Some of the roots of my reaction, as I’m guessing is the case for many others can be found 12 years ago.  It was a beautiful Tuesday my freshman year of college.  I had my first class, and was thrilled that my second class- a writing class including a creative writing assignment where we got to work on it outside.  I saw a campus facilities truck drive up to the flag pole, and lower the flag to half mast.  All the campus vehicles moving around campus all had talk radio on, and it all sounded very frantic.  Something wasn’t right.  I began to have a very unsettled feeling as I realized how quiet campus was except the frantic talk radio on  the maintenance trucks.  It was Sept 11, and I’m sure you can figure out the rest of the story.  While I grew up with the evening news on at home every night, this event turned me into a news junkie.  I never wanted to be in a place of confusion and uncertainty.  MSNBC became my homepage.  I realize it’s all about being a control freak which is strange because once I knew about the heartbreaking things happening in the world (I think of many events of natural disaster coverage) I felt even more helpless for not being able to do anything about what was going on.  After that day, I remember how going into Boston changed.  In the days after 9/11 there was a lot of worry in many metro areas across the country.  But after 12 years the thoughts of “could it happen in Boston?” weren’t as prominent as they once were.

So with my news-junkie self in the habit of keeping an eye on local coverage, I watched the end of the Marathon coverage on TV this Patriots Day, like I always have.  I had just come back from a trip to California, and had gotten up early to work at the Y to make up for the shift I missed the week before.  I put my head down for a little nap, waking up shortly after my alarm went off at 2:45 p.m.  I flipped on the TV to find something to put on while I started some chores.  The explosions had just happened, and I was certain that it had to be related to problems with utilities.  This neighborhood in Boston has had struggles with transformer and underground power lines frequently over the past year or so.  I couldn’t fathom it could have been deliberate.  When my husband called me to see if I had heard, and to see if I knew if all my friends in the city were okay, I realized this might really be more than issues with the utilities.  I don’t know why bad people like to do bad things on the third week of April, but growing up in MA I was never in school this week and was used to seeing coverage of these things on TV.  I think of Waco, the OKC bombings, and Columbine.  But those were always somewhere else.  This was in “MY” city.  The street I’ve strolled countless times, where my friends live and work… and run… and cheer on runners.  When the aerial video showed the red stains on the sidewalk  I almost lost my lunch and I wanted to cry- but was too shocked.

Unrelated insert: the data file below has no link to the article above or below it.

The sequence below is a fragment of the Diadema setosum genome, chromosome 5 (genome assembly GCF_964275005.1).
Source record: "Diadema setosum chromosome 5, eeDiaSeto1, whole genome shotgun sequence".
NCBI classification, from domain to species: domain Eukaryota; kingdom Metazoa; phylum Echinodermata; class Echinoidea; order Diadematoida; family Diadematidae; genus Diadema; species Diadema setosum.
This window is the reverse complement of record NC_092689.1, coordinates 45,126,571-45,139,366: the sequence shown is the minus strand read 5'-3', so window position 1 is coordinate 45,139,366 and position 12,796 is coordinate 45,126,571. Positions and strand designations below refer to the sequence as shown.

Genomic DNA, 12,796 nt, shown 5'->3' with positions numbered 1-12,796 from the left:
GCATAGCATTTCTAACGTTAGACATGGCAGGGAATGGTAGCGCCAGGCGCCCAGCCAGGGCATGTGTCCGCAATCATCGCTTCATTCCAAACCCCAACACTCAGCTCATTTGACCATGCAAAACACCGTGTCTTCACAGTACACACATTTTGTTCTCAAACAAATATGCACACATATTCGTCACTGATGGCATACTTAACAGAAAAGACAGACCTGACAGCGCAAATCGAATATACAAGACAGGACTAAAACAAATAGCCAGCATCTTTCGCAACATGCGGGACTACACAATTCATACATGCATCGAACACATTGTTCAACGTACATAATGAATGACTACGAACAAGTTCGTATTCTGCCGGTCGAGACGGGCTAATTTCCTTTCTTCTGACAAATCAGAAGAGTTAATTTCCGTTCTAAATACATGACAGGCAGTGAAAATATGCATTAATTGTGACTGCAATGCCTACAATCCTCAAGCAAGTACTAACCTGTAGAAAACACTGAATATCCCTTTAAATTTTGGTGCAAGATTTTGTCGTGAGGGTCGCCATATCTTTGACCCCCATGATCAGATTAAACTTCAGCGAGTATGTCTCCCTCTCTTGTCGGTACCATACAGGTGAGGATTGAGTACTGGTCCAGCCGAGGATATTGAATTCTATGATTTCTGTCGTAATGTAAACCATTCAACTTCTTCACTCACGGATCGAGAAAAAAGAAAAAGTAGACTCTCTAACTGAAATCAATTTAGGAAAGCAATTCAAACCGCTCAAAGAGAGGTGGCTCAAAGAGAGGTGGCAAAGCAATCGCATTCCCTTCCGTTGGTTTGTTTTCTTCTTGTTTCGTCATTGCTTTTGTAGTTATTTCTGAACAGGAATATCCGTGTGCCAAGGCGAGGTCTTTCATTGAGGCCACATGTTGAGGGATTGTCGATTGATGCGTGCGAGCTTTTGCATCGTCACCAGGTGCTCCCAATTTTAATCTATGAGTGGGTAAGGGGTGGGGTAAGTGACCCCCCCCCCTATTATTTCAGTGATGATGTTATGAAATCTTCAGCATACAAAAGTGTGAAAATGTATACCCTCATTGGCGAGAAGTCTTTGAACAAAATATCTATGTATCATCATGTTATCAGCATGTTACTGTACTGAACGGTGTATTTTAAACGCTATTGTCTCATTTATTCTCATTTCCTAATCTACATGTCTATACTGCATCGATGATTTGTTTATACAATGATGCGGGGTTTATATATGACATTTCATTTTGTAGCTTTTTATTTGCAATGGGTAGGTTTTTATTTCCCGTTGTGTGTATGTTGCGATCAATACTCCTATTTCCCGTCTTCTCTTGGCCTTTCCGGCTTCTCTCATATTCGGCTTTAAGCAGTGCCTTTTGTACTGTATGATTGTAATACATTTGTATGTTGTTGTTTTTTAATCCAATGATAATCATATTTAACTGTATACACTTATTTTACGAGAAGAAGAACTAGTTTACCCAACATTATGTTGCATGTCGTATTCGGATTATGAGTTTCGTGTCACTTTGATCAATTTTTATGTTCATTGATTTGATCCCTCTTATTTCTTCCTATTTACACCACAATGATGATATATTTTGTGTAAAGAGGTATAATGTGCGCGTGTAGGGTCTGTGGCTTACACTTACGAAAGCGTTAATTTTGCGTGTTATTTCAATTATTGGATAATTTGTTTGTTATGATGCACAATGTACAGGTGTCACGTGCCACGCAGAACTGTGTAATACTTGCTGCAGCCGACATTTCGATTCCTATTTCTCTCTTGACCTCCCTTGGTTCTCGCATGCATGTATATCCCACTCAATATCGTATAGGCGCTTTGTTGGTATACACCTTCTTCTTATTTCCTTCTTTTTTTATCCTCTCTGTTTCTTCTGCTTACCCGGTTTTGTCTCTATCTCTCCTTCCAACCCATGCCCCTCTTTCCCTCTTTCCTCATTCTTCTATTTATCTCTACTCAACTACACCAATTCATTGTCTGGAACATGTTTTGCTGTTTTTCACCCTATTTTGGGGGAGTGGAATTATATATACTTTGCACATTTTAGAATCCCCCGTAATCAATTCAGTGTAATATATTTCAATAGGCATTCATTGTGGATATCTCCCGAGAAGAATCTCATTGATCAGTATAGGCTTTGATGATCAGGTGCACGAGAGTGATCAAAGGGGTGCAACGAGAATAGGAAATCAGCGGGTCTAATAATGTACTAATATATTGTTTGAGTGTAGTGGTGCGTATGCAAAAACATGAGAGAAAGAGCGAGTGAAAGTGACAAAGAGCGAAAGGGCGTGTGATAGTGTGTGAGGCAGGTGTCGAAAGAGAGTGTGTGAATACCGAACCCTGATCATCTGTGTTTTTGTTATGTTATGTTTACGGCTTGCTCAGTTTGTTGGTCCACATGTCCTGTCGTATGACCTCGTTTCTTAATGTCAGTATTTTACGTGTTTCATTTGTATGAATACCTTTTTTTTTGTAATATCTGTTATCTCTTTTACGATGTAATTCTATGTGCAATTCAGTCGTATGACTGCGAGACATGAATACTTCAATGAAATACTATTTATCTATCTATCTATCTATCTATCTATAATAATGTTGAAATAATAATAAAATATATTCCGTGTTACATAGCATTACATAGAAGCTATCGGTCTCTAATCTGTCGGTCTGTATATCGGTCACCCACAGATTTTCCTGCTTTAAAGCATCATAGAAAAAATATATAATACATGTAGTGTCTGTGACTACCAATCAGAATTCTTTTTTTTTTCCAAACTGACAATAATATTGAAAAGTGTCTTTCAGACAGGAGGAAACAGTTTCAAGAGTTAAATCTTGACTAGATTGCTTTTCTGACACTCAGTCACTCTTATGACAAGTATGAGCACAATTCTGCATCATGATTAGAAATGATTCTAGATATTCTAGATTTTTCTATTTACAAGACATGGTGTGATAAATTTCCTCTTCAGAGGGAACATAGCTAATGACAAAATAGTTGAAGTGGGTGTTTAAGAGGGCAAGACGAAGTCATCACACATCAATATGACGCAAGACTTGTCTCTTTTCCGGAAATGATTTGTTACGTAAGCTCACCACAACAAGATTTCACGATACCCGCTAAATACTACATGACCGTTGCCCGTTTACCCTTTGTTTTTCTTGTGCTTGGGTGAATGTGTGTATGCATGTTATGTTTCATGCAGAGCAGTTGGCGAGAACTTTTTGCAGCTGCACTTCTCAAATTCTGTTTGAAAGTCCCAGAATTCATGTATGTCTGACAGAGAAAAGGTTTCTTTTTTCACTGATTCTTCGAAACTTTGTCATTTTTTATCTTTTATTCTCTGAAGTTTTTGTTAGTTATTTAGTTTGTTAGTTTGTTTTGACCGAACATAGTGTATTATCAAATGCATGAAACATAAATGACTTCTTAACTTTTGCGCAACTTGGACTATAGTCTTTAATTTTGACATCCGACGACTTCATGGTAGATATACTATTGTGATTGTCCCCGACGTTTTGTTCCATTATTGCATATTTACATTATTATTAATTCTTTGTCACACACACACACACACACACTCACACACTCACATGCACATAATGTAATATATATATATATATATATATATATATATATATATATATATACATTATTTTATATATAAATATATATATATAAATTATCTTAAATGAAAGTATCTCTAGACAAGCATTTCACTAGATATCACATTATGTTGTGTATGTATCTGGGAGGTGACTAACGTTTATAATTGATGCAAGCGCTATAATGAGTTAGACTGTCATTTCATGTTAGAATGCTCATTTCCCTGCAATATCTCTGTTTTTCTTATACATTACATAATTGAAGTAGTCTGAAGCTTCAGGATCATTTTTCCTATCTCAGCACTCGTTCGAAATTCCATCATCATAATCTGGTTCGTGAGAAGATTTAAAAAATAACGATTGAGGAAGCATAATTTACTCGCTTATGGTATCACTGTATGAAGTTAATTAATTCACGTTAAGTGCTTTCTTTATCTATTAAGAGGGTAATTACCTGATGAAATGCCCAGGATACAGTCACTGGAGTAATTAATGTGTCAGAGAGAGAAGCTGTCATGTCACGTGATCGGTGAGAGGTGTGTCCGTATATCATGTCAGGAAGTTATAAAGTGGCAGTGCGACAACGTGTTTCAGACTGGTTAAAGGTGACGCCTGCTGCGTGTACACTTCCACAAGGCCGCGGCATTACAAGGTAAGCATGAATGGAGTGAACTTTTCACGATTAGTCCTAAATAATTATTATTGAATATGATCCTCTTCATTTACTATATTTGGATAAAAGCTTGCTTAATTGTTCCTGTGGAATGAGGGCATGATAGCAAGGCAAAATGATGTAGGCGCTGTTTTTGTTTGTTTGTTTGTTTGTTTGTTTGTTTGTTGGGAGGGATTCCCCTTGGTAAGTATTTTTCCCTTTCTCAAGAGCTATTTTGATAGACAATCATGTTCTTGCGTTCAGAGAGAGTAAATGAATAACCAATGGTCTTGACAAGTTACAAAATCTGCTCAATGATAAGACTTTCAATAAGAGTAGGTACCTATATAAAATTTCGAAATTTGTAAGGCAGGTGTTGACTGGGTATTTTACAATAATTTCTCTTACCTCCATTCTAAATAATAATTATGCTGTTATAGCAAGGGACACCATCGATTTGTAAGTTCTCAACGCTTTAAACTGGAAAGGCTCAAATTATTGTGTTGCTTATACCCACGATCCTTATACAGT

I have never experienced the double-edged sword that is the internet so clearly as this day.  I was blessed to have the tools of Facebook to hear from all of my Boston area friends- marathon runners, spectators, and residents.  The BU School of Theology Community banded together via social media in a way which was quick and caring.  Then there were the reactions of hatred and ignorance.   That afternoon, while there was still so much confusion and uncertainty, I also realized I should be a voice for my church family, as our Pastor was away.  I had kids in my ministry who had parents who were working in the Back Bay when these things happened, and I knew there was a good chance I’d need to provide a chance for them to process what’s going on.  Then there was the fear of opening my email box or answering my phone- fear that it would be news of someone we know hurt in the blast, and praying for the many pastors and youth workers who DID get that email or call.

These events changed how I feel about being addicted to staying connected to what’s going on in the news cycle, and challenged me to consider how followers of Jesus  should respond as a voice of peace in the chaos.  I will write about those things in the days ahead. For now, I’ll conclude this post with the words I shared with my church community in the hours following the explosions in Boston.

Praying for our beloved city of Boston. Sometimes, there are no words to express our confusion and sorrow, no easy answers for how to face situations such as these. We must seek to cling to love.